So Hail, Caesar! is a film with virtually no plot, but it gives Joel and Ethan Coen a chance to adapt the styles of films from the ’40s and ’50s into their weirdo universe?
Hell yeah. Sign me up!
The Coen brothers bring a blast of creativity to early 2016 with a movie that, frankly, had a lot of their fans (including myself) a little worried. Its release was moved out of the 2015 award season and dumped into February—usually a cinematic graveyard. It wasn’t screened for critics until a couple of days before its release, a tactic usually reserved for the likes of Deuce Bigalow and Transformers movies, not the Coens.
In truth, this movie probably will score the highest with diehard Coen fans—those who react with glee to the notion that it takes place at a studio called Capitol Pictures. That’s the same fictional place where Coen creation Barton Fink suffered writers’ block all the way back in 1991.
While there are obviously nods to Barton Fink, the film Hail, Caesar! feels most like from the Coen collection is The Hudsucker Proxy, another period piece that featured fast-talking caricatures, unabashed silliness and astonishing period detail. Like Hudsucker, Hail, Caesar! features a bunch of great performers playing with great writer-directors in a movie that looks great.
It follows a day in the life of Eddie Mannix (Josh Brolin), a studio enforcer at Capitol Pictures tasked with keeping stars out of trouble and assuring moving pictures stay on schedule. In the middle of filming a biblical epic, huge star Baird Whitlock (George Clooney) is kidnapped by Hollywood communists, who demand $100,000 in ransom money.
Mannix must figure out how to get his star back while dodging two gossip columnists (both played by Tilda Swinton, in increasingly hilarious wardrobes), navigating the latest scandal of studio star DeeAnna Moran (Scarlett Johansson) and comforting director Laurence Laurentz (Ralph Fiennes), who has had a marble-mouthed stunt actor named Hobie Doyle (Alden Ehrenreich) forced into his romantic comedy.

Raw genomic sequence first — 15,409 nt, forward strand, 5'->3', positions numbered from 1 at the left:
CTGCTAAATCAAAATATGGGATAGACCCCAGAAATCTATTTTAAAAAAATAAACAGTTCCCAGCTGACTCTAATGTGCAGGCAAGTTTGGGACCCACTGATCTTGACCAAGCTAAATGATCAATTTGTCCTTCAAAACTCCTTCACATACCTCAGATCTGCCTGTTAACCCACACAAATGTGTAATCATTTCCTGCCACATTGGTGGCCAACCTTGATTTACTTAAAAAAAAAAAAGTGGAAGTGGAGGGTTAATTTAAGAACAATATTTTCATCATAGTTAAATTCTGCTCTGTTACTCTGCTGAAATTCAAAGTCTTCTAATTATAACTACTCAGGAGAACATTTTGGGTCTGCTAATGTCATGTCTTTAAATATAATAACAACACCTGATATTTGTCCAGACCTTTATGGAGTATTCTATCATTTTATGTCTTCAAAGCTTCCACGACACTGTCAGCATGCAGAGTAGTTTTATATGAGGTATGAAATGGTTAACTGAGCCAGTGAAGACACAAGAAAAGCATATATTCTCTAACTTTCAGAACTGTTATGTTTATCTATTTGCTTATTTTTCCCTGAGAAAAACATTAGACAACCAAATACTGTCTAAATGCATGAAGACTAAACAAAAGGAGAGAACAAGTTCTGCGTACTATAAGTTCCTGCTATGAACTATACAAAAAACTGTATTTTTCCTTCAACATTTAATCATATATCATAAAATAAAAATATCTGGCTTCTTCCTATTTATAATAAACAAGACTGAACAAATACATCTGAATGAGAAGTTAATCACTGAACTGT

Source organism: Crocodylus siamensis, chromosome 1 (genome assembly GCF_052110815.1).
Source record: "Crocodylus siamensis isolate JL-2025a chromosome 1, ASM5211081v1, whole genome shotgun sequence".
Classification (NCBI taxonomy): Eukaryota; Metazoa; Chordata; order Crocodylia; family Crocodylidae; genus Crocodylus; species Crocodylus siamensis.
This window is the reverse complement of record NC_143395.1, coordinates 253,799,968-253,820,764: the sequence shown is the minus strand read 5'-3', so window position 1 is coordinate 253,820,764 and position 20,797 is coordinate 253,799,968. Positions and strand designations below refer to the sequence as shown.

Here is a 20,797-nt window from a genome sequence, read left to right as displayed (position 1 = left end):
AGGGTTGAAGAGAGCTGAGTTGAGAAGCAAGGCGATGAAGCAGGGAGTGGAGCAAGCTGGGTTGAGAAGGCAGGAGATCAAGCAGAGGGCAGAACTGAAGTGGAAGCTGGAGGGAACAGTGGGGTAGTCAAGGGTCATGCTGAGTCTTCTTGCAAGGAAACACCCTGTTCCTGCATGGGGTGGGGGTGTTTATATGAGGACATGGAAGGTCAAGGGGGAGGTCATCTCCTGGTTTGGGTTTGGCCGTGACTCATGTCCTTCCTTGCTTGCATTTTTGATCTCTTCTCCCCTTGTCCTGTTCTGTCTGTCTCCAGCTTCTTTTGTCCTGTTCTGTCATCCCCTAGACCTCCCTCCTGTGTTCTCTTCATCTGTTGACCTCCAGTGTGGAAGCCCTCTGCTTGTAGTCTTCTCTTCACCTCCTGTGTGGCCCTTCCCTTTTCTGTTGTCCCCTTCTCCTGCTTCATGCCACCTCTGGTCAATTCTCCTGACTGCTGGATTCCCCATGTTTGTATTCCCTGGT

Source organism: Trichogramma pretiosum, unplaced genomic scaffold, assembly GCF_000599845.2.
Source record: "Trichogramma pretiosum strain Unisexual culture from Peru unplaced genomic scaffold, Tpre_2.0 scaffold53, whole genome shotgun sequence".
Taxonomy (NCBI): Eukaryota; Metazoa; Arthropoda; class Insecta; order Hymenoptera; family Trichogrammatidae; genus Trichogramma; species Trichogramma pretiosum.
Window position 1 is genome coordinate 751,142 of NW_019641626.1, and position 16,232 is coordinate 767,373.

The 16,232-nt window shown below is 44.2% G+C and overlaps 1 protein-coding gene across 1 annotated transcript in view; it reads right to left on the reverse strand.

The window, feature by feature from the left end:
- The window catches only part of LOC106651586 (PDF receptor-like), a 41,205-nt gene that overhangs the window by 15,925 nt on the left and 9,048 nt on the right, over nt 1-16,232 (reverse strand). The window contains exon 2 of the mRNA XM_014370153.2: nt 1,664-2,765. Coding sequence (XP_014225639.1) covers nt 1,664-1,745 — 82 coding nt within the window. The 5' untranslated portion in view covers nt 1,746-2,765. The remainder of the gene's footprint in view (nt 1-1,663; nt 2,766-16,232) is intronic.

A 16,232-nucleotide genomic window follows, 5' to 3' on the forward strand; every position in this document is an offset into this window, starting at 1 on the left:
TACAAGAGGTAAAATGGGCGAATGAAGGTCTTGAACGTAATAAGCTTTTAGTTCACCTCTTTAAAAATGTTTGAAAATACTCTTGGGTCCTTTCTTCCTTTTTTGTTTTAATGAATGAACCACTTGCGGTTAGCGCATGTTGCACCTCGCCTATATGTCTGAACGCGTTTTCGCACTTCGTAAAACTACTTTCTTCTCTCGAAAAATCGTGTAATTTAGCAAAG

The plot is paper-thin, but it does give the Coens a chance to do their quick interpretations of old-timey movie Westerns, screwball comedies, Esther Williams-style pool epics, overblown Bible movies, Gene Kelly-type musicals and more. The film includes of short homages to all of these cinema genres, and each one of them is a total blast. The movie features communist writers in a manner far less serious than the recent Trumbo.
The Coens have a way with making minor moments so grandiose. While Hobie Doyle waits for a date, he opts to play with his lasso in a way that reminded me of the kid in Hudsucker sampling a hula hoop. Fiennes and Ehrenreich have an exchange over a simple movie line that is easily one of the funniest things the Coens have ever put to screen. A close second is a moment involving a scarf and Coen staple Frances McDormand. And if you don’t laugh when Clooney’s Whitlock beholds the Christ, well, there’s something wrong with you.
In a show-stopping homage, Channing Tatum does career-best work in an On the Town-like bar sequence that has him dancing and singing up a storm. It’s at once gloriously perfect and seriously demented—the kind of thing only the Coens could pull off.
I wish the Coens had a lot more time on their hands, because it would be a delight to see the further adventures of Mannix, Hobie Doyle and DeeAnna Moran. They each deserve their own movie. Hail, Caesar! gives total silliness a grand treatment, and reminds us that nobody does silly better than the Coens.
Hail, Caesar! is playing at theaters across the valley.